The euro erased an earlier advance versus the dollar and German government bonds fell after Trichet said the ECB hadn’t raised its 2012 inflation forecast from 1.7 percent, fueling speculation the bank won’t raise rates as quickly as previously expected. The 10-year German bund yield slipped two basis points to 3.03 percent.
Crude oil climbed 1.2 percent to $101.93 a barrel in New York after OPEC’s meeting in Vienna failed to reach an accord on output targets for the first time in at least 20 years. Saudi Oil Minister Ali al-Naimi said the meeting “was one of the worst meetings we’ve ever had.”
Corn futures for July delivery rose 21.5 cents, or 2.8 percent, to $7.855 a bushel on the Chicago Board of Trade. Earlier, the price reached $7.93, the highest for a most-active contract since June 2008. Cotton, cocoa and coffee also rallied.
The extra yield investors demand to hold Greek 10-year bonds instead of benchmark German bunds increased 54 basis points, while the similar-maturity Portuguese-German spread widened to 726 basis points, the most since at least 1997, when Bloomberg began collecting the data.
European governments and the International Monetary Fund would lend as much as an extra 45 billion euros ($66 billion) to Greece under the latest plan to avoid the euro area’s first sovereign default, two people with direct knowledge of the talks said. European estimates put Greece’s 2012-14 financing gap at as much as 170 billion euros, the people said. It would be filled by the loans, plus around 57 billion euros in unspent aid from last year’s bailout, roughly 30 billion euros in asset-sale proceeds and about 30 billion euros in rollovers by creditors.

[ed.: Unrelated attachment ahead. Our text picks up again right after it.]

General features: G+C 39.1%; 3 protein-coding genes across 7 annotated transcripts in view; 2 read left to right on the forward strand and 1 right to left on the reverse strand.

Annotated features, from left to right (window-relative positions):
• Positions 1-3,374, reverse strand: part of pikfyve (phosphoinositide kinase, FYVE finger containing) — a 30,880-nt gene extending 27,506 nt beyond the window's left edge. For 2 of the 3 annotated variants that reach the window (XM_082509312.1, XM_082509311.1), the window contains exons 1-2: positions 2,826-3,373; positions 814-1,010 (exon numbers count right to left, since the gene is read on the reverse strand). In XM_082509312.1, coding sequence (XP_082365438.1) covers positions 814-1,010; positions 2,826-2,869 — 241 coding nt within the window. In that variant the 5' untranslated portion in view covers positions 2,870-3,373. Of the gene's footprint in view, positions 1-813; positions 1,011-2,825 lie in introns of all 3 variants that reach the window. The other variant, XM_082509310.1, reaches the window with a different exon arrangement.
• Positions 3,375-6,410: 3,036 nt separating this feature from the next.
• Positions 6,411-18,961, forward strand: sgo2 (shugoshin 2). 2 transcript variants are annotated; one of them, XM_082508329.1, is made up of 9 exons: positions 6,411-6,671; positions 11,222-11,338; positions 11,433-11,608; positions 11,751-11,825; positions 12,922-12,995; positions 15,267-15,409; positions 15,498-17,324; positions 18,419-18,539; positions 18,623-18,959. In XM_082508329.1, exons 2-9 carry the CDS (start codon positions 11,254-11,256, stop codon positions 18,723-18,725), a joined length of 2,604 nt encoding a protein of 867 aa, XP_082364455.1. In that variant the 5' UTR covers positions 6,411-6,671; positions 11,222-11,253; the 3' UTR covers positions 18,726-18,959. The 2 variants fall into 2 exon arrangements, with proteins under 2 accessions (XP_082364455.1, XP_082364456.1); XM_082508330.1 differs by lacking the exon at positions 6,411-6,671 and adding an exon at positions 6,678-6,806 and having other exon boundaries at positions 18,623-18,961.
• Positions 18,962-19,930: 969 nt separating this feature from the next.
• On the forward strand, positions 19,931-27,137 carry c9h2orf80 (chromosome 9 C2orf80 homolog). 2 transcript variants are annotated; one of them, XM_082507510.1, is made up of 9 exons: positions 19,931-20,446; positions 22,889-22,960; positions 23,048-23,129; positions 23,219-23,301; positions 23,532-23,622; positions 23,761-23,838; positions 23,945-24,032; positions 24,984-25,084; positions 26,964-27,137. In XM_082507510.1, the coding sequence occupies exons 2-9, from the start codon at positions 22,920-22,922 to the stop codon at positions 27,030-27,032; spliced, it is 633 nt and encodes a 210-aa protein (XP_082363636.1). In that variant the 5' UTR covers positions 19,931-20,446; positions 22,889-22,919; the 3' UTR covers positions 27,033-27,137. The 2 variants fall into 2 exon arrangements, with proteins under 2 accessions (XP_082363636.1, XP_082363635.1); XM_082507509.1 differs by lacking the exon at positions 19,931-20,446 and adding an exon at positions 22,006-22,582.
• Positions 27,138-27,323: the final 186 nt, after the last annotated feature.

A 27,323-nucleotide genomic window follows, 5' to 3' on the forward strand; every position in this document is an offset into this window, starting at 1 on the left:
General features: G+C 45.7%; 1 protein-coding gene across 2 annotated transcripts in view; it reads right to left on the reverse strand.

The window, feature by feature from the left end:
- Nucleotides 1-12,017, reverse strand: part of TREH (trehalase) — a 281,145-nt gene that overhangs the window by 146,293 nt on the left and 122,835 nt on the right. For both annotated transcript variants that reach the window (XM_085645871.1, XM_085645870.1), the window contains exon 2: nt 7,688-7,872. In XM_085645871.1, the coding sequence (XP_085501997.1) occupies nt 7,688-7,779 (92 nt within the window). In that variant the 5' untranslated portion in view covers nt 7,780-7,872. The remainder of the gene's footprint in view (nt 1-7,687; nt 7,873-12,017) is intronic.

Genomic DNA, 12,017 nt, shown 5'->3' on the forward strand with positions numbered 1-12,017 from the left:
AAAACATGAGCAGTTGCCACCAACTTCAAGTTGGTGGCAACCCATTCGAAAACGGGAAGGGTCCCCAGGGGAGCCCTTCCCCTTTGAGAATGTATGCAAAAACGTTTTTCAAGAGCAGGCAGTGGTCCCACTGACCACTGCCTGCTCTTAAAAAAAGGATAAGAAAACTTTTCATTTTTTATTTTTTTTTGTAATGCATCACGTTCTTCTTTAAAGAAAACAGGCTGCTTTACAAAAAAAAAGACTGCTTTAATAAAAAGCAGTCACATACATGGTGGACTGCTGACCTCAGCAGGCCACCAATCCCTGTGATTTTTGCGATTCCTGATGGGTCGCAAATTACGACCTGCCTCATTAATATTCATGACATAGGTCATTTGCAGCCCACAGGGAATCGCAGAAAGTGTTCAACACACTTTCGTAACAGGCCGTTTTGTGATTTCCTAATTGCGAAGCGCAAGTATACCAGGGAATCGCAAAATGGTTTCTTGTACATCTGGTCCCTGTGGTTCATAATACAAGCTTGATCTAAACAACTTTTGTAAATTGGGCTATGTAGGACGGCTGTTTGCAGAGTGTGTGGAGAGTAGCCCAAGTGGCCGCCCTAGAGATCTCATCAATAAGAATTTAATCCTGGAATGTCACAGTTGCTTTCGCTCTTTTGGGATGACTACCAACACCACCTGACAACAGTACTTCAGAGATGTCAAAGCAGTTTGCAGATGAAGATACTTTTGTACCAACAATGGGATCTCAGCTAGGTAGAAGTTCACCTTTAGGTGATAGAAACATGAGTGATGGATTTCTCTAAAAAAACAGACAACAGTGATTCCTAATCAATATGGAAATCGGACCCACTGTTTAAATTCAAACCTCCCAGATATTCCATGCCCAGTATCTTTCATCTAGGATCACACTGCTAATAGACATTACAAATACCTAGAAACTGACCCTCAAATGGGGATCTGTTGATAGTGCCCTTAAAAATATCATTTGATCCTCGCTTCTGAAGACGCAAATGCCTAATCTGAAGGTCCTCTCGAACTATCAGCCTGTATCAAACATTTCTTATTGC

The MSCI Emerging Markets Index dropped 0.2 percent. The Shanghai Composite sank 1.7 percent amid speculation the central bank will keep tightening monetary policy. South Korea’s Kospi Index retreated 0.6 percent before tomorrow’s central bank rate decision.
The New Zealand dollar strengthened against all 16 major peers, climbing 2 percent versus the yen, after the central bank said commodity prices remain “very strong” and that borrowing costs will need to increase in the next two years.
--With assistance from Claudia Carpenter, Michael Patterson, Andrew Rummer and Dan Tilles in London. Editors: Michael Regan